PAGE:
Friday, February 07, 2014

The Draft

Talk radio in Houston is buzzing about the Houston Texans and their pick in the upcoming NFL draft. Due to having the worst record in the league this season, the Texans will select # 1; they can pick ANY college player they choose. Clowney or Bridgewater? Manziel or Bortles?  On talk radio, everyone is an expert and all are anonymous on their phone line. When we talk in class about putting teams together, I ask why Jesus did not use his # 1 draft pick on the most logical choice, John the Baptist. The following is from April 24, 2006 when the home team had the same decision to make.

The countdown is on in Houston and the suspense is building. This Saturday marks the biggest day of the year for many residents of the Bayou City. Outsiders might ponder the source of the buzz. A mayoral election? A verdict in the nightmare that has been Enron? A new space shuttle launch? Some of these events may be closing in but none has the credentials as the big story. That will unfold on Saturday, April 28, as our Houston Texans make the first selection in the National Football League draft. The anticipation has grown for weeks as debates have raged over the wisest use of the draft position. Will the Texans trade the pick for a number of proven players on other teams, to address glaring weaknesses? Will they opt for the hometown hero, quarterback Vince Young from the University of Texas by way of Madison High School? Or will the choice be Heisman Trophy winner, Southern Cal's Reggie Bush? The consensus favors Bush but anything can happen. Purportedly Bush, through his agent, is seeking a $30 million dollar deal. The majority of Houstonians seem willing to let owner Bob McNair pony up the cash if Bush can help reverse the fortunes of the Reliant Stadium tenants. This brings us to the downside of Houston having the #1 pick out of all available players leaving college this year. It means the Texans had the worst record in the NFL. There is more football interest now than during last season's two win, fourteen loss campaign. The chant has begun...Wait 'til this year!

When you can pick anyone for your team, how do you determine the wisest use of the selection? With so much money invested, NFL teams pore over physical attributes, aptitude test scores, leadership skills, and character issues as they narrow their player wish list. It seems so scientific anymore with nothing left to chance. Every team's pick has a ripple effect on the remaining rounds of the draft. There will be shocks and surprises. Some players will shoot up the charts and some will drop for no apparent reason. There is even a title for the last young man chosen in each year's draft- Mr. Irrelevant. While given little chance to make the team that drafts him, the choice is at least awarded his brief moment of glory before, most likely, never having his name grace the sports' pages again. (Last year's recipient of the Mr. Irrelevant award was Andy Stokes from William Penn University in Iowa. Stokes was selected by the New England Patriots.) The draft, now a media extravaganza, will bring overwhelming happiness to some athletes and utter despair to others. Straining to hear their names over the ESPN telecast, some will find their careers effectively coming to an inglorious conclusion. It won't be pretty.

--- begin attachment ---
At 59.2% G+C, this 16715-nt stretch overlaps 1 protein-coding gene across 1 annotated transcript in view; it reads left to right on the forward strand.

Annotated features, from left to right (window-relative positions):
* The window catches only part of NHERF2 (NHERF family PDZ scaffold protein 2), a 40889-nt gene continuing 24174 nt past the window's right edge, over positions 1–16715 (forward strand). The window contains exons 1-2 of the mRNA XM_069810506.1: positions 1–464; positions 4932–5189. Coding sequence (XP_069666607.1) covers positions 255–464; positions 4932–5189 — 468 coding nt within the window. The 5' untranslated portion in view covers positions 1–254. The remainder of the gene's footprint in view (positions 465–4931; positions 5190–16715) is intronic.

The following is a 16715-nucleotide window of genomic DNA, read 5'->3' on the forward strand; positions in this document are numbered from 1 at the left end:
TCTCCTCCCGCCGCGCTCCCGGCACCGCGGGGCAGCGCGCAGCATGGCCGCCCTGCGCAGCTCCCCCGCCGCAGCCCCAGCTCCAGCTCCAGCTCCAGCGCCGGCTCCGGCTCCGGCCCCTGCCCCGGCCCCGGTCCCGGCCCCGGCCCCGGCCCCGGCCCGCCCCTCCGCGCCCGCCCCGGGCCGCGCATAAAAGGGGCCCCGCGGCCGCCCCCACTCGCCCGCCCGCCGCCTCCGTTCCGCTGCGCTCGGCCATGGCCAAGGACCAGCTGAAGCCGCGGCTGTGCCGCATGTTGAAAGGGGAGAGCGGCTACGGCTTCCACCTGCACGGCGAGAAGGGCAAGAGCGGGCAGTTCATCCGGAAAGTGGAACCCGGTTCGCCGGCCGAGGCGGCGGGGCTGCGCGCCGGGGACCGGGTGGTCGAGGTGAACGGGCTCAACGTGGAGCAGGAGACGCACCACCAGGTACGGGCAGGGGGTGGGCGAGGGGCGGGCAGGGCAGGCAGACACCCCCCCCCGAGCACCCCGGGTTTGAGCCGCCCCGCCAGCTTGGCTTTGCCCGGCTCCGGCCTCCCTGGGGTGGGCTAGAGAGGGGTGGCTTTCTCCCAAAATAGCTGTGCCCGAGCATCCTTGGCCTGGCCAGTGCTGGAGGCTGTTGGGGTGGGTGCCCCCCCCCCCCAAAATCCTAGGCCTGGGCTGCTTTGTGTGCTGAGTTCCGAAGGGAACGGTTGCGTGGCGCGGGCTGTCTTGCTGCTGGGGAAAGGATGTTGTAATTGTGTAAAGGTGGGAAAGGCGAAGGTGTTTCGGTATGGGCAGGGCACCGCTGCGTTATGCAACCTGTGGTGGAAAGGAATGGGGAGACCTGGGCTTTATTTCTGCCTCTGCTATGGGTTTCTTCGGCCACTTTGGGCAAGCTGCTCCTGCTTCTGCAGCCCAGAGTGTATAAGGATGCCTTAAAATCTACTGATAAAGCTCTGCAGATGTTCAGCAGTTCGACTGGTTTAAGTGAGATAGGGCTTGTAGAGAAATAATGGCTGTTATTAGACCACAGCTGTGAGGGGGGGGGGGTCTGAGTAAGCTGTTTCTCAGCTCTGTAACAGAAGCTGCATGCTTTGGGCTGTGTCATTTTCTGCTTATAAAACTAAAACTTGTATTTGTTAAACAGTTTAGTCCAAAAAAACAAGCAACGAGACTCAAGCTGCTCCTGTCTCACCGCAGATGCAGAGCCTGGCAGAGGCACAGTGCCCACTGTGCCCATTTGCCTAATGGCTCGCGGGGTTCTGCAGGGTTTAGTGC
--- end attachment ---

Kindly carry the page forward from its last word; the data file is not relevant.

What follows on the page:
We teach little kids Bible facts through songs. My first Sunday school tune to commit to memory was the Apostles Song. Set to the melody of Jesus Loves Me, this classic opens with the line, "Jesus called them one by one." Like the Texans, Jesus assembled a team. Like the Texans, he had first pick. Okay, he didn't have any competition but he could have had any number of recruits hook up with his outfit. Two things stick out. The first is that he didn't go after what I would assume would have been the natural #1 choice, John the Baptist. JTB, as we refer to him in my Bible classes, would seem to have been an obvious pick, full of the current buzzword, UPSIDE. John was experienced, battle tested, ON FIRE, willing, and possessed his own huge following. But Jesus passed him over in favor of no-name fishermen, tax collectors, and revolutionaries. Secondly, Jesus bypassed the testing and screening process so vital to the NFL, as well as every modern industry. The Savior had his own screening process. He prayed. Jesus spent time with his Father, then conducted the draft and made the cut, all in one swoop. There were no contracts and no agents, zero interviews and no press conferences. He lost no one to free agency, fired no assistant coaches, and had no one retire. He took his twelve and went to work. Too bad we can't make it that simple today.

Applicable quote of the day:
"John the Baptist was supposed to point the way to the Christ. He was just the voice, not the Messiah. So, everybody's calling has dignity to it and God seems to know better than we do what is in us that needs to be called forth."
James Somerville

God bless,
Luke 18:1
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1 comment:

Jon said...

Hoo do u think the Texans will choose???